Ranjan here, talking about identity and marketing.
With no offense to my co-host Can, who was a Senior Software Engineer at Uber, I deleted the app a while back during the peak of #deleteuber. I then installed it again when visiting a city that didn't have Lyft. Hey, I tried.
Like so many others I bought into that temporary satisfaction of taking a moral stand in a corporate context via a social media campaign. It felt good. Scott Galloway captured the hypocrisy that surrounds Lyft’s moral high ground in the wake of their IPO:
Uber and Lyft are companies where 20,000 (mostly white, mostly college-educated, mostly male) employees and investors will sequester $150 billion in shareholder value from the 5 million (mostly non-white, mostly non-college grad) employees they’ve classified as “contractors.” Both firms have made noises about giving drivers equity. The operative term is “noise.” Lyft, to their credit, is giving drivers who have 10,000 rides $1,000 in cash to buy stock (a dime a ride) and $10,000 if they’ve logged 20,000 rides (50 cents a ride).
As the founders of Lyft pretend they are saving the planet while accidentally becoming billionaires, the roadshow/sermon is forced to relocate from SF to another city, as the entrance is blocked by protesters representing 98% of the firm’s workforce. The real talent that’s evolved over the last decade in the tech community is not mastery of technology, business models, or building cultures of creativity. Instead, tech’s genius is fostering the unfettered belief that they are “making the world a better place.”
When you get in the back of a car with an internal combustion engine, driven by one of 1.4 million drivers getting a dime as their share of the $20 billion-$30 billion value they’ve helped create, who don’t have health insurance or minimum wage protection, you can palliate your conscience, as the firm has purchased carbon offsets.
Numbers often speak louder than words. For all the talk about building community and driver empowerment, Lyft has perfected the art of Silicon Valley Doublespeak. “Empower” drivers while cutting benefits. Build a community while concentrating wealth creation. But I'm not spending this newsletter trying to judge Lyft executives or address questions of income inequality. I want to talk about how identity is a low-hanging fruit for brand marketing.
IDENTITY AND EARNED MEDIA
If you're trying to build a brand in an algorithmically ranked media world, you need to get your name out there. You can either build such an incredible product that everyone wants finds you (owned media), you can spend a lot of money on advertising (paid media) or you can get people talking about your brand (earned media).
image via titangrowth
That last part is the holy grail for marketers. It takes a lot of work and luck to create a truly differentiated product. It takes a lot of money to get people's attention with advertising. So what's the secret to getting people talking about you?
IDENTITY AND THE ALGORITHM
Nothing accelerates a social media post like when it allows people to express an element of their identity around it. We're all chimpanzees with lizard brains and the algorithms have been very well trained. This is true in all social media contexts, but it's the way brands work to play this game that’s worth keeping in mind.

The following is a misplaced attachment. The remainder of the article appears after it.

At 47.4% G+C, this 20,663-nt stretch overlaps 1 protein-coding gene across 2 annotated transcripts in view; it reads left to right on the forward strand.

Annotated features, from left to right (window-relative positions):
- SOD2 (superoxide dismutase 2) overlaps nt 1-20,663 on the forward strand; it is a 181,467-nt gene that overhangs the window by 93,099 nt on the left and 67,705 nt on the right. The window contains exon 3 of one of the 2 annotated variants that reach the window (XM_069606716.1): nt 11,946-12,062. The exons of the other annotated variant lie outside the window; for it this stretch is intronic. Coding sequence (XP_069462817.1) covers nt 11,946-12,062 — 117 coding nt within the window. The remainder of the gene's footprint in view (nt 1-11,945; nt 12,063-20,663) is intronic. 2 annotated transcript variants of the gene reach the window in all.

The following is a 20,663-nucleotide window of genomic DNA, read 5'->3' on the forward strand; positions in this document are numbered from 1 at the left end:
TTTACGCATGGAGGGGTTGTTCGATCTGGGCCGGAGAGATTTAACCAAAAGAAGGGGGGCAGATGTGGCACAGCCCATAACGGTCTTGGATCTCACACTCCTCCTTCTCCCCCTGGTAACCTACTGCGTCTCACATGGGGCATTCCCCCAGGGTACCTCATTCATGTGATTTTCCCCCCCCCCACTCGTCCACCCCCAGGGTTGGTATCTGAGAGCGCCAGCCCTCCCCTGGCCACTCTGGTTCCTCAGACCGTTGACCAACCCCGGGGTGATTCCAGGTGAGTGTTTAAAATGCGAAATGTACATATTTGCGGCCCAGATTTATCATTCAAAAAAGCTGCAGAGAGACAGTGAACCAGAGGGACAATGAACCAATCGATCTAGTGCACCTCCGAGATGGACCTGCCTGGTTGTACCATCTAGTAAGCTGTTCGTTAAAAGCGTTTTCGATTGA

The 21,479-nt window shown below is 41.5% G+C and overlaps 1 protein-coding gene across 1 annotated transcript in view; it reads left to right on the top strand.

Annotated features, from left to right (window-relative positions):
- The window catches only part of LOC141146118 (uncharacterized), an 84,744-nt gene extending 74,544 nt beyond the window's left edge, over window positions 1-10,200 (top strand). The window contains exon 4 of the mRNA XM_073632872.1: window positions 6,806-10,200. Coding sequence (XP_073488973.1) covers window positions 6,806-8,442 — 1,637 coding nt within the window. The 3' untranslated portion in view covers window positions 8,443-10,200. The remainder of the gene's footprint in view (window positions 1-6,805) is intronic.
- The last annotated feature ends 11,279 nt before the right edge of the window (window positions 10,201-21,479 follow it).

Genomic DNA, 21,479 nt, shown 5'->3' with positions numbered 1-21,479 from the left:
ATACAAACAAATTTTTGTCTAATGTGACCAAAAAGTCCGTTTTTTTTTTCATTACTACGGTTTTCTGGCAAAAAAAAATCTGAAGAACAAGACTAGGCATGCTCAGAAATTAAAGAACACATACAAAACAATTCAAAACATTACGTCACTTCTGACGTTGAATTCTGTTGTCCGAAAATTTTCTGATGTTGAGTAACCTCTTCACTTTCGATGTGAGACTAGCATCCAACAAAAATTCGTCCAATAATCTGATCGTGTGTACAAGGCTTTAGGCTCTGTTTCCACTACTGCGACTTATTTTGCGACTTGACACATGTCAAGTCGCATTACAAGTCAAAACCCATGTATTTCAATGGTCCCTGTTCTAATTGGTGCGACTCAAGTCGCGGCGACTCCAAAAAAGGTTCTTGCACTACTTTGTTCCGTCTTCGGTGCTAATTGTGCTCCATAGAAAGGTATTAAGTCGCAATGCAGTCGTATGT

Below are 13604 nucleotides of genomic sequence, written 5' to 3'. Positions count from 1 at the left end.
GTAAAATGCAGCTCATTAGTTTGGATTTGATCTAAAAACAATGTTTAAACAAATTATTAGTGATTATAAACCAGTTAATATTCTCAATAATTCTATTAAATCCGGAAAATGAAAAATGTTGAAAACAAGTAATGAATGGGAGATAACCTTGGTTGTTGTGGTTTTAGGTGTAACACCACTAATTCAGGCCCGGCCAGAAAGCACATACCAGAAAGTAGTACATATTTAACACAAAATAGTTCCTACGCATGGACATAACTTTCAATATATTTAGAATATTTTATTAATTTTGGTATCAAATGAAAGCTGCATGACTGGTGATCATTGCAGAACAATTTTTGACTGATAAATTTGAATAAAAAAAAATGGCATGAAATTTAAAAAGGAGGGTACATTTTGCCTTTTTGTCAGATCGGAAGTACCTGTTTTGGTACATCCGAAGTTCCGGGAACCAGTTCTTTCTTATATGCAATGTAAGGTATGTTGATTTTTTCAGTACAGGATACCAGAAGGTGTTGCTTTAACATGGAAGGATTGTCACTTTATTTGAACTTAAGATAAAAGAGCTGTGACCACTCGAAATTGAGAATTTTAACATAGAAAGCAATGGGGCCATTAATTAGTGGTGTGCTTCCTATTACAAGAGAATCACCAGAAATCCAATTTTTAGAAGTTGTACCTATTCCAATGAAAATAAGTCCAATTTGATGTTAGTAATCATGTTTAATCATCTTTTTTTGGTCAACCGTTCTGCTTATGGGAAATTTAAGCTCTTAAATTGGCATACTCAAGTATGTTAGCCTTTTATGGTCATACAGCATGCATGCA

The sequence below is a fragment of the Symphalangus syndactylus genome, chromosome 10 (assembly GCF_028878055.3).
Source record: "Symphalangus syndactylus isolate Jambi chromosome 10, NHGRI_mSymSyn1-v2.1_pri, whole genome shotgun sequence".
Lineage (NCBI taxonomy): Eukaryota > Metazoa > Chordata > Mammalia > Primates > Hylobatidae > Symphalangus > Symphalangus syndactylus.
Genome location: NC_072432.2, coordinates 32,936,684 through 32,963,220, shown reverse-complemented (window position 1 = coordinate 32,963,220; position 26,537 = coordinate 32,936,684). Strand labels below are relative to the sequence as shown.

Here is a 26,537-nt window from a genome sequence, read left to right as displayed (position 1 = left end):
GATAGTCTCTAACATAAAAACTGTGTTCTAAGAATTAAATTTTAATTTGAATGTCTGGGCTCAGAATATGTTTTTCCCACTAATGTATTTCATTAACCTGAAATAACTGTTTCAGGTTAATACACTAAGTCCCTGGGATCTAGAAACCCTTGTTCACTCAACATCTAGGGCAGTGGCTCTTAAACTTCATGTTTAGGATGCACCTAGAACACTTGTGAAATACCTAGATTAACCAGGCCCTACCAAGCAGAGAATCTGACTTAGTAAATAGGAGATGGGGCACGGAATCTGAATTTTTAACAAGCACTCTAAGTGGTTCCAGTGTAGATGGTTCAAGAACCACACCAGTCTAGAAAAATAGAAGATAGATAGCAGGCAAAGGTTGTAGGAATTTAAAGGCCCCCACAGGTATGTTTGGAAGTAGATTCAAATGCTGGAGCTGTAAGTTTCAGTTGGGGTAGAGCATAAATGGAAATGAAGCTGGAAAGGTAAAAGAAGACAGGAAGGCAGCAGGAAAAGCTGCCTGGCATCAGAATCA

Regarding identity, I want you to think about it in a signaling context rather than only the political or cultural. How does your alignment with a brand change the way you perceive and promote yourself? Does it make you feel better? Look better? It doesn’t even have to make you feel better as long as it makes you feel something.
If you're launching something new, before you could just go with "we’re making the world a better place" (here's the HBO Silicon Valley supercut). But that's tired. Now, brands are being forced to take a "real stand". They'll wade into political debates and support marginalized groups. The Harvard Business Review covered the topic in March 2018 with a feature on "CEO Activists".
I cannot know whether people are full of shit and I'd at least hope most of these "stands" align with existing political and moral leanings. But what I do know is Marc Benioff hailing new CRM features on the Salesforce platform does not get a lot of people talking. Homelessness in SF and anti-LGBT laws in Indiana do.
But that's an individual, and we all have a lot to say. What about those coordinated corporate identity efforts? The ones where hundreds, if not thousands, of people in an organization come together to promote a view, to take a stand.
RAZORS AND VIRTUE
Take Gillette. Back in January they evolved their iconic tagline from The Best a Man Can Get to The Best a Man Can Be. Their explanation:
It’s time we acknowledge that brands, like ours, play a role in influencing culture. And as a company that encourages men to be their best, we have a responsibility to make sure we are promoting positive, attainable, inclusive and healthy versions of what it means to be a man. With that in mind, we have spent the last few months taking a hard look at our past and coming communication and reflecting on the types of men and behaviors we want to celebrate. We’re inviting all men along this journey with us – to strive to be better, to make us better, and to help each other be better.
From today on, we pledge to actively challenge the stereotypes and expectations of what it means to be a man everywhere you see Gillette. In the ads we run, the images we publish to social media, the words we choose, and so much more.